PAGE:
There is no doubt that this is the country’s most outrageous street car, with every possible aspect being heavily modified in one way or another. So is the car finished? Apparently not. There’s talk of a bigger engine, and, being in the paint supply industry, Tony thinks it’s about time the car got a vibrant paint job to match the rest of the vehicle’s characteristics.
At this stage he’s not sure exactly what form that paint job will take, but I’d bet my house on it that it won’t be subtle. Tony wouldn’t have it any other way.
1967 Chevrolet Camaro – Specifications
Vehicle: 1967 Chev Camaro
Engine: 468ci (7669cc) big block Chev, four-bolt mains, block stud kitted, steel crank, Eagle rods, JE pistons, roller cam, cast big port open chamber heads, roller rockers, 6/71 supercharger, intercooler, Hilborn EFI unit, FAST ECU, Hooker headers into three-inch pipe, twin Flowmaster mufflers, custom tail pipe, large aluminium custom-made radiator with full shroud, twin 12-inch fans, smoothed firewall
Driveline: TH400, reverse pattern manual valve body, billet input shaft, 2500rpm converter, custom-built Fab9 diff, Williams axles, Detroit locker, 4:11 ratio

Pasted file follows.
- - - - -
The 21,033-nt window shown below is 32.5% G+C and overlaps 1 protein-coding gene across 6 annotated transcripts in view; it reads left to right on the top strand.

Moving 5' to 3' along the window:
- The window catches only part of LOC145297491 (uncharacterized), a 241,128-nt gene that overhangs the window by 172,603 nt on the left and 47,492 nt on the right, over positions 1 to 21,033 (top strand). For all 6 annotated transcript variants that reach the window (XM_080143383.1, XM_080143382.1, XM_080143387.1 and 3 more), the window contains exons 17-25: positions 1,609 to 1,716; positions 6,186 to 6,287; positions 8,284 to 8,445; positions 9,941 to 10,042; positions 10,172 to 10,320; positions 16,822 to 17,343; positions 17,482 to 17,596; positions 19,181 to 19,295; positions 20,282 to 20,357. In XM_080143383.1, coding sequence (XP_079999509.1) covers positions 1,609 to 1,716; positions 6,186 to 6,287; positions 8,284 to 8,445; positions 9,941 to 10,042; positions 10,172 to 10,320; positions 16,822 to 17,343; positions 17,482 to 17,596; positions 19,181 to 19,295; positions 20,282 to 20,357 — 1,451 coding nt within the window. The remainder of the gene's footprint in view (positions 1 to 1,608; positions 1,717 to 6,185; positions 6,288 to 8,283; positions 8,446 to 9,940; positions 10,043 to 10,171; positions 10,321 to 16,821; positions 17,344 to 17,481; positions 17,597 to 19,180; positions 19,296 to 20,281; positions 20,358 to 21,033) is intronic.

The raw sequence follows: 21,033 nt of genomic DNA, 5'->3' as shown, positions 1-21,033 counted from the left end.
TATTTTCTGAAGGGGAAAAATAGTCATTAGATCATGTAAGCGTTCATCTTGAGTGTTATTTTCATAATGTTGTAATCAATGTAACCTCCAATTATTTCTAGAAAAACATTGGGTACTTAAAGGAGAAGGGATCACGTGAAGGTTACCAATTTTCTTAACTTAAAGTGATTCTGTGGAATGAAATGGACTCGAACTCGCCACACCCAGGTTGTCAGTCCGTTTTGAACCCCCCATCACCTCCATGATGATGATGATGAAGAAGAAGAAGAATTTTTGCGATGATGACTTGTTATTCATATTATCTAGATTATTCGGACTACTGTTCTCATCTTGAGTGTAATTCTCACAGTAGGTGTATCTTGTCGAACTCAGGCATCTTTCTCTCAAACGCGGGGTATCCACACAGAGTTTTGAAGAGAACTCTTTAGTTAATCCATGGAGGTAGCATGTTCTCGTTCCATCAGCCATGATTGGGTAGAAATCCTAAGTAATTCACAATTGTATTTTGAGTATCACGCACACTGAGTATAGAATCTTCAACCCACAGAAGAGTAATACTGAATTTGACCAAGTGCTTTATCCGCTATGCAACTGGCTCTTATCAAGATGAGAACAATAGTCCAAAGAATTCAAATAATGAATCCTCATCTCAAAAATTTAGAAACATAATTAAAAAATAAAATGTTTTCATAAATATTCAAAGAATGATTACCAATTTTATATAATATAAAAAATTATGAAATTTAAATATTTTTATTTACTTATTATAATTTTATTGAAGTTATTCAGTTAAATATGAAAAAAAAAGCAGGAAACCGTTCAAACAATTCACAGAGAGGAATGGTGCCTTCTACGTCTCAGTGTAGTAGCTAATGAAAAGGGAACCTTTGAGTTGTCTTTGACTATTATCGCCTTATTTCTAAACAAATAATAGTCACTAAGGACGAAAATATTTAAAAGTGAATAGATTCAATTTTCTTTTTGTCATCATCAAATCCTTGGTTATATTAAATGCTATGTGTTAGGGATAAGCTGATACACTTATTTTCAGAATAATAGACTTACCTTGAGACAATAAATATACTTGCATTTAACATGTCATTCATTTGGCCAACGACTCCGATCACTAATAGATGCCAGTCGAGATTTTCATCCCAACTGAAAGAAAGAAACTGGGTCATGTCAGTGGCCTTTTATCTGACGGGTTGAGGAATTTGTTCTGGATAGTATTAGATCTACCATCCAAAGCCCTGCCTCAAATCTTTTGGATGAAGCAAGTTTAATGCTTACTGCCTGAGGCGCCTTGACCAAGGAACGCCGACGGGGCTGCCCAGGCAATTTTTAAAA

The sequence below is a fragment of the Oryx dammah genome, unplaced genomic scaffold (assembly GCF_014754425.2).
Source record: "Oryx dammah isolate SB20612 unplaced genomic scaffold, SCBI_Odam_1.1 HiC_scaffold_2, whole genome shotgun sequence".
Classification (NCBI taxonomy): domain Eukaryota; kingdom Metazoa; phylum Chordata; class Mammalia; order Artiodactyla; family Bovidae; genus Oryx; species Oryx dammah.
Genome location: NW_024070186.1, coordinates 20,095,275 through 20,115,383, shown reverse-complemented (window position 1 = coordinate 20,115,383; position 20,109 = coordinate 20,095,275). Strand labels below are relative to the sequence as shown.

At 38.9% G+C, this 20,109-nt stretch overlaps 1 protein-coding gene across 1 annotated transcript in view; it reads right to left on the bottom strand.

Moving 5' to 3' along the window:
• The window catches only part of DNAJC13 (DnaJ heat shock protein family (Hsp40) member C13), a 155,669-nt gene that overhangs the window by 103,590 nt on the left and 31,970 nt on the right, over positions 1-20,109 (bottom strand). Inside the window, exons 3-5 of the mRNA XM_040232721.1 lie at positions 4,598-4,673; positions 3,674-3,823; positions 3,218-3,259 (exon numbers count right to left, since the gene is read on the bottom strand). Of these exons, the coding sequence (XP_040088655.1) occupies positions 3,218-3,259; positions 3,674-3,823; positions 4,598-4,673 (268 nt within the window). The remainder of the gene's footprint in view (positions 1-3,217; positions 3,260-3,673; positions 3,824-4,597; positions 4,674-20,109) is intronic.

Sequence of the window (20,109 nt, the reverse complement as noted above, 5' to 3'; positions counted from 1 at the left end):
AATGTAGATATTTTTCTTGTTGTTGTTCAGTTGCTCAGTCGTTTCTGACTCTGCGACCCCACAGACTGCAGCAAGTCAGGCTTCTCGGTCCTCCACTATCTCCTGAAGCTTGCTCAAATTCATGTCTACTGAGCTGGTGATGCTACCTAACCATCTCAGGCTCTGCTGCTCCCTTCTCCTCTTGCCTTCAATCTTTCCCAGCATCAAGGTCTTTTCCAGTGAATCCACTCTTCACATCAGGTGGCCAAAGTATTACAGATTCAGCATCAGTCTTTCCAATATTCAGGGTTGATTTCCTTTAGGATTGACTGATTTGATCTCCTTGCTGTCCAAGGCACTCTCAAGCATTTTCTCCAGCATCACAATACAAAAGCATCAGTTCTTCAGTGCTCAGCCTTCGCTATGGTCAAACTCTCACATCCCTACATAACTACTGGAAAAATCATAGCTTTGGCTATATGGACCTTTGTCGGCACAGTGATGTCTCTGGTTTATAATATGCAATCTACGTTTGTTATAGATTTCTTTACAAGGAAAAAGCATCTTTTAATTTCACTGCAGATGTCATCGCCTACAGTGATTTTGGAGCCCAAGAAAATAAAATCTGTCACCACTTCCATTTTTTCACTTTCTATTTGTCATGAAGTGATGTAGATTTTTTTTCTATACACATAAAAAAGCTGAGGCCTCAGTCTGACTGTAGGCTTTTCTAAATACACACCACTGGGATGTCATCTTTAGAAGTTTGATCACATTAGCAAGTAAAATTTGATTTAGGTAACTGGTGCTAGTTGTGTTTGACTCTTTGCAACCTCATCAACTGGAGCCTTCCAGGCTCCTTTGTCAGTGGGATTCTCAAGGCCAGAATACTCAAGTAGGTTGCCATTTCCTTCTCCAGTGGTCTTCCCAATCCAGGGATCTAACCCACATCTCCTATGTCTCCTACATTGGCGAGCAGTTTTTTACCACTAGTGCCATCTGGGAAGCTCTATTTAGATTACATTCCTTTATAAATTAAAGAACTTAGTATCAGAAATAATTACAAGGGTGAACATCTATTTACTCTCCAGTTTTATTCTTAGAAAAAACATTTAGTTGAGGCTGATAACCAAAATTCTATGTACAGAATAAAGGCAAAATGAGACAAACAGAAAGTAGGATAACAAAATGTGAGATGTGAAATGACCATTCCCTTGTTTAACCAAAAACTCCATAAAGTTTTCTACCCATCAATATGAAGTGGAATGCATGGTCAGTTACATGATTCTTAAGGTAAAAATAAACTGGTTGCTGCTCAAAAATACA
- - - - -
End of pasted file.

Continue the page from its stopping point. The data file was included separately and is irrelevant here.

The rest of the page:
Suspension: Air Ride, air struts, self-levelling controller
Brakes: Aerospace callipers and rotors all round
Wheels/Tyres: 18×6—20×16—inch Boyd Coddington rims, Mickey Thompson radial tyres 20×18.5×31 (rear)
Exterior: 3-inch roof chop, shaved door handles and bumpers, late-model Corvette rear end, custom-made bar grille, tubbed, Real Black Paint by Standox
Chassis: Rear halved
Interior: Recaro front seats, custom rear seat, Budnik steering wheel, B&M shifter, Prometer gauges, custom dash, custom retrim
ICE: Two Kicker 6.5-inch components, two Kicker 10-inch square subs, two Kicker four-inch components, four Kicker amplifiers, two capacitors, Pioneer touchscreen head unit
Performance: 750hp (559kW) when on carbs. Has not been tested since injection was fitted
Tony Etheridge – Owner Profile
Driver: Tony Etheridge
Car club: New Plymouth Rodders
Occupation: Company director
Previously owned cars: 1923 T-bucket
Dream car: I have it!
Why the Camaro: It’s my dream car!
Build time: Three years, work in progress
Length of ownership: Three years
Tony thanks: Steve Hildred Motors, Dana Jury, Wayne Hall, Blair Corbett, Lloyd Garrick, Wayne Garrick, Dean Cadman, Gary Paton, Golly Adams, Jason Birmingham, Ian Scott, Mike Ekdahl, and of course Anna, Luke and Kyle, Brett Marshall@Finishers Touch, Pete Melody, Stan Jones, Lloyd &Wayne Garrick, Tony at Kicker
Words: Todd Wylie Photos: Adam Croy
This article is from NZV8 issue 51. Click here to check it out.